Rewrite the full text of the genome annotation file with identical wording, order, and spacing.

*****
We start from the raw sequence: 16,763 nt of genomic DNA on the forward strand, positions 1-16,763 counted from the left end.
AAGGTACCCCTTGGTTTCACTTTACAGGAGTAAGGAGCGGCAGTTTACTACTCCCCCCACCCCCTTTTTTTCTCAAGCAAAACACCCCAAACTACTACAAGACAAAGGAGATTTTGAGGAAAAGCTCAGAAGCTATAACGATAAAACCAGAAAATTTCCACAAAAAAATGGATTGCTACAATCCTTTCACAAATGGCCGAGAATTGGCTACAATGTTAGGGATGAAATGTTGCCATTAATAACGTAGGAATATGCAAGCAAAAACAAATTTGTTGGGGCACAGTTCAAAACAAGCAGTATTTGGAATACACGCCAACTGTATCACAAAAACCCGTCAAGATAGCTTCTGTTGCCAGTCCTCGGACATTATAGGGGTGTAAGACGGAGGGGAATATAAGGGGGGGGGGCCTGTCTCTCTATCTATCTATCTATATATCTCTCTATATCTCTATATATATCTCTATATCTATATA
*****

We start from the raw sequence: 16,763 nt of genomic DNA on the forward strand, positions 1-16,763 counted from the left end.
AAGGTACCCCTTGGTTTCACTTTACAGGAGTAAGGAGCGGCAGTTTACTACTCCCCCCACCCCCTTTTTTTCTCAAGCAAAACACCCCAAACTACTACAAGACAAAGGAGATTTTGAGGAAAAGCTCAGAAGCTATAACGATAAAACCAGAAAATTTCCACAAAAAAATGGATTGCTACAATCCTTTCACAAATGGCCGAGAATTGGCTACAATGTTAGGGATGAAATGTTGCCATTAATAACGTAGGAATATGCAAGCAAAAACAAATTTGTTGGGGCACAGTTCAAAACAAGCAGTATTTGGAATACACGCCAACTGTATCACAAAAACCCGTCAAGATAGCTTCTGTTGCCAGTCCTCGGACATTATAGGGGTGTAAGACGGAGGGGAATATAAGGGGGGGGGGCCTGTCTCTCTATCTATCTATCTATATATCTCTCTATATCTCTATATATATCTCTATATCTATATA